Thursday, 11 November 2010

Ceisteanna (44, 45, 46, 47)

James Bannon

Ceist:

40 Deputy James Bannon asked the Minister for Health and Children the total number of stroke units here; the criteria the Health Service Executive use to determine if a stroke service is an acute stroke unit; and if she will make a statement on the matter. [41914/10]

Amharc ar fhreagra

Richard Bruton

Ceist:

67 Deputy Richard Bruton asked the Minister for Health and Children the total number of hospitals offering thrombolysis here; and if she will make a statement on the matter. [41917/10]

Amharc ar fhreagra

James Reilly

Ceist:

128 Deputy James Reilly asked the Minister for Health and Children the number of stroke units here; the criteria the Health Service Executive use to determine if a stroke service is an acute stroke unit; and if she will make a statement on the matter. [42375/10]

Amharc ar fhreagra

James Reilly

Ceist:

129 Deputy James Reilly asked the Minister for Health and Children the number of hospitals offering thrombolysis here; and if she will make a statement on the matter. [42376/10]

Amharc ar fhreagra

Freagraí scríofa (Ceist ar Minister for Health and Children)

I propose to take Questions Nos. 40, 67, 128 and 129 together.

Following the publication of Cardiovascular Health Policy Report in June 2010, the Health Service Executive (HSE) established a Stroke Programme within the Directorate of Quality and Clinical Care. The Clinical Leads for the Programme are Dr. Joe Harbison, St. James's Hospital, Dublin, and Prof. Peter Kelly, Mater Misericordiae Hospital, Dublin.

In July 2010 the HSE completed the Hospital Emergency Stroke Services (HESS) Survey for all 33 acute hospitals admitting patients with a suspected stroke. The number of Stroke Units reported was as follows:

Hospitals reporting Acute Stroke Units — 6;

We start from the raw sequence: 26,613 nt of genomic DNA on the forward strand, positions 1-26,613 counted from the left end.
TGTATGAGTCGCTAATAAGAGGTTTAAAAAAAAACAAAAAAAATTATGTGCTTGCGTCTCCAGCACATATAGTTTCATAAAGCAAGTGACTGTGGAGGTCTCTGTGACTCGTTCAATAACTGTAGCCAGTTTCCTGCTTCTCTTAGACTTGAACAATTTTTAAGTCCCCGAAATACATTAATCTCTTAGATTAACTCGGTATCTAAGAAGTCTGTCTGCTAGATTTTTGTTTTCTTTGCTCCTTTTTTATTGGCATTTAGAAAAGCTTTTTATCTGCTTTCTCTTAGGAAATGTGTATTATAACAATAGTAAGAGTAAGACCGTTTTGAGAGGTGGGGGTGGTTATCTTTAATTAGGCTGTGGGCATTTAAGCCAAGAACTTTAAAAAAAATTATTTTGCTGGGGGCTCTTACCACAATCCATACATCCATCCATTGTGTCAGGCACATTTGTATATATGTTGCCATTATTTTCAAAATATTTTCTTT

Hospitals reporting a Combined (Acute and Rehabilitation) Stroke Unit — 9;

Hospitals reporting a Rehabilitation Stroke Unit — 3.

Since then, clinicians have informed the Stroke Programme that one further acute stroke unit has been opened.

Modern definitions of a stroke unit vary, however the HSE's Stroke Programme has adopted key elements common to many of these definitions, including beds in a geographically defined area of the hospital, a designated lead consultant and multidisciplinary team providing coordinated care to patients. Work is now under way to define standards for acute stroke care consistent with international definitions to support continuous improvement in acute stroke care.

In the Hospital Emergency Stroke Services (HESS) Survey hospitals reported provision of thrombolysis for acute stroke cases as follows:

24/7 service: reported by 16 hospitals;

Weekday service: reported by 6 hospitals;

Some thrombolysis carried out: reported by 3 hospitals.

The Stroke Programme is working with HSE Regional and Network management to identify the appropriate level of thrombolysis services to be provided by hospitals within acute stroke networks. Emergency care pathways will then be implemented for patients with suspected acute stroke. A training programme is under way to support clinicians to provide a safe stroke thrombolysis service for patients, with support as required from colleagues at network, regional and national levels.